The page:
Will that prevent the sublimation of clathrates?  I doubt it, but I'm also find dubious assertions we will see exponential increases in their melt.  The water needs to warm far more, and even if it were prompt, it will take decades for the heat to reach the deposits through overlying sediments insulating them.
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wili

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Re: Feedbacks
« Reply #6 on: November 30, 2013, 11:13:45 AM »
Feedbacks are often complex.

Take just water vapor.

With a newly open Arctic Ocean (even for part of the summer), there will be much more evaporation and so humidity in the region. That will lead (as noted above) to more snowfall in the fall, which has different effects (as feedbacks) when it falls on sea ice than on land.

The water vapor itself is a GHG, of course, so clearly positive feedback, and that is and will continue to be its main overall effect, afaics.

But as the water vapor extends up higher and higher into the troposphere, it also increases the ability of heat to be conducted from near ground level up to higher altitudes and ultimately out to space. (These behaviors are sometimes subsumed under the term "lapse rate," an area I'm still learning about, and I would love to have instruction on it if anyone has studied it in more depth.)

It is my understanding that so far it is only in the tropics where humidity is high enough throughout the air column for this kind of conduction to be a significant factor. On average, globally, humidity is a fairly strong positive feedback. My point is just that these things do get complicated in (to me) interesting ways.

And of course then there is the complex issue of clouds from said humidity both blocking sun (negative feedback, in evidence last summer) and holding in heat (positive feedback).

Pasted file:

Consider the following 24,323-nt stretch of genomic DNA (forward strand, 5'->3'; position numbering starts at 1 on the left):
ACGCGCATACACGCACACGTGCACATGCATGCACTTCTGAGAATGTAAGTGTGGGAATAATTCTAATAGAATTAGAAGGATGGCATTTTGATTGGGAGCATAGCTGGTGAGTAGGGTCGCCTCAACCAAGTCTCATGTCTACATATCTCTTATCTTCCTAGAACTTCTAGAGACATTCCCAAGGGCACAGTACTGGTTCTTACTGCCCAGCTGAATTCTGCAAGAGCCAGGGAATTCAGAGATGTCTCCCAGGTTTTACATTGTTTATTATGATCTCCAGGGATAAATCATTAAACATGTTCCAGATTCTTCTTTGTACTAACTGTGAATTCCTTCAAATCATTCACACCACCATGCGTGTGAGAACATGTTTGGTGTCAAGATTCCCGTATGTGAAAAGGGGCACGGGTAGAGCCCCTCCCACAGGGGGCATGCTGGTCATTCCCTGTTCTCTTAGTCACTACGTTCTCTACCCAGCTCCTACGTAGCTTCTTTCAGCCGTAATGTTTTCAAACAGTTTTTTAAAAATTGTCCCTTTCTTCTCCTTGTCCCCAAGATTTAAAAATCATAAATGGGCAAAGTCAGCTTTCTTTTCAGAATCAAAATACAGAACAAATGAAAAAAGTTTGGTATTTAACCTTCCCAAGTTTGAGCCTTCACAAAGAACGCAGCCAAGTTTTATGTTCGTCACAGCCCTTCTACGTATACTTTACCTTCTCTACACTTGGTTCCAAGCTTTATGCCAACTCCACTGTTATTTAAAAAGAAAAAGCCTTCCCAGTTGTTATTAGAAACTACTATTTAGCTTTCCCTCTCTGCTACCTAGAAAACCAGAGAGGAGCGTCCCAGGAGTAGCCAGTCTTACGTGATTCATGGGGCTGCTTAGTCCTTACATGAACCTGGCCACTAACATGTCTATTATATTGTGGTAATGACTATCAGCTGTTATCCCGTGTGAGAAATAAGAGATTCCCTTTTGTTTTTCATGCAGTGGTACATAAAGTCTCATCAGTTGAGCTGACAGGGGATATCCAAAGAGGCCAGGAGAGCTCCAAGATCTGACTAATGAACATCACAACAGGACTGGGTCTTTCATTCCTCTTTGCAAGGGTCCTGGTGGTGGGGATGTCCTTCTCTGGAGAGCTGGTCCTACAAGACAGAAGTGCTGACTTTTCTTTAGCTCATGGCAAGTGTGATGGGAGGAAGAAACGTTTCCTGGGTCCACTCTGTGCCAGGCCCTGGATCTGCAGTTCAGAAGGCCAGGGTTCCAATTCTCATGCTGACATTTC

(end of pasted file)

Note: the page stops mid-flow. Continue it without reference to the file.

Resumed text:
These complexities are some of the reasons that people turn to computer models. But ultimately you first need to know something of the relative power of each of the factors (and to include at least all significant factors) for the models to have any use at all.
« Last Edit: November 30, 2013, 11:22:47 AM by wili »
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Richard Rathbone

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Re: Feedbacks
« Reply #7 on: November 30, 2013, 06:22:01 PM »
Lapse rate is a fancy term for the temperature gradient in an atmosphere.

If the atmosphere is simple, its easy to calculate and the surface temperature can be easily obtained by integrating the lapse rate from the edge of the atmosphere to the surface.

When the atmosphere isn't simple, the lapse rate gets complicated but the temperature calculation is still best done from space to ground by integration of a complicated lapse rate.

The ability of water to exist in vapour, liquid and solid phases in our atmosphere makes it complicated and no one has a decent model of it yet. (I reckon the sort of errors that are around 10 W/m2 in current climate models should be under 1 before I'd count the models as decent and I'd prefer them under 0.1 before I put much confidence into their predictions.)

If you want a detailed textbook treatment try "Principles of Planetary Climate" by Pierrehumbert. 

ggelsrinc

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Re: Feedbacks
« Reply #8 on: November 30, 2013, 08:15:47 PM »

If Fram is so much of a problem, plug it up! Plug up the whole ASI distribution system! ASI only exists, because land masses plug it up and it gets cold at the poles.

I'm trying to find words which adequately describe just how impossible an idea this is.

It would demand more resources and energy than has been expended building every dam and canal    ever constructed, anywhere, by anyone.

I think that the fact our climate will change is now a foregone conclusion.  We can only remediate the effects on society and human welfare.

Attenuating the rate of change is still a good idea.  You have far different results when dropping a basket of eggs vs lowering it to the floor.  Reducing fossil carbon burn would be a lowering vs dropping move. It is also far, FAR less serious a challenge than plugging up the arctic.